Here's what Tim had to write when he sent me this...
I found that page of Goldberg Notes. I remembered them as being a
little more in depth than they are. Probably because they accompanied
The idea behind the timing chart is that instead of spending two
frames of the same drawing in the middle of a fast action, spread it
out into three drawings on ones, thus making the action snappier.
Then go back to 2's because the drawings are so close together,
drawing on 1's becomes overkill.
You should go through his genie animation frame by frame sometime.
It's really amazing. He'll have a character hit a pose very quickly,
then spend 6 to 8 frames for the rest of the body to catch up and
another 6 frames to totally settle in. Very snappy and natural looking.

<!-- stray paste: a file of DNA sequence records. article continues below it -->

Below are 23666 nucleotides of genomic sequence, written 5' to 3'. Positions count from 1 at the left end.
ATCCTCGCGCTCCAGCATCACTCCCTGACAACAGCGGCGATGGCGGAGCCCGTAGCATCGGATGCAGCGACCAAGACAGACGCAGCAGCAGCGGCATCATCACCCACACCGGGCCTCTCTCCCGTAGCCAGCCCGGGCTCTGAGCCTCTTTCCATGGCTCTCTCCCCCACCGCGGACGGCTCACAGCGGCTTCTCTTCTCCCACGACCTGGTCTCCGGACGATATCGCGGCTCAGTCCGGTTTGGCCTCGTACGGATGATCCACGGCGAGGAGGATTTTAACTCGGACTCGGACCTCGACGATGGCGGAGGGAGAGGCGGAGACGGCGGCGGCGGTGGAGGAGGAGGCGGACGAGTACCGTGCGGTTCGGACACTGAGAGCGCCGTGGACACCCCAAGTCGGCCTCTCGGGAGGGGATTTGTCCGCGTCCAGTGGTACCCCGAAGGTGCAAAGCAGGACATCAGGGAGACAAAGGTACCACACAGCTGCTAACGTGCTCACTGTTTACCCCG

(In Disney animation, drawings are numbered to the frame, not just
1,2,3... then shot on ones or twos. If drawing 112 is held for 18
frames, the next drawing is number 130. Oh, and the numbers for keys
are circled, breakdowns are underlined, inbetweens are left alone.)
Eric always analyzed action and timing like this. He wanted to make
sure each drawing had maximum impact, not so you'd notice the drawing
itself, but so the action would be clear and entertaining. You may
ask, "can one frame make that much difference?" And I will ask you,
"Do you know the difference between a gold and silver medal?" Split
seconds, that extra umph, mean everything!
Great stuff and three cheers to Tim for sharing with te rest of the class. Be sure to go check out Tim's site. He's got lots of goodies there. I really love his John Henry drawings. Lots of talent that Mr. Hodge.
ps: Oh, and if anybody finds my posting of these notes to be bothersome to you, just drop me a line. My email link is on the side. If it's a big problem I can take these down. Hopefully that's not going to be the case, though.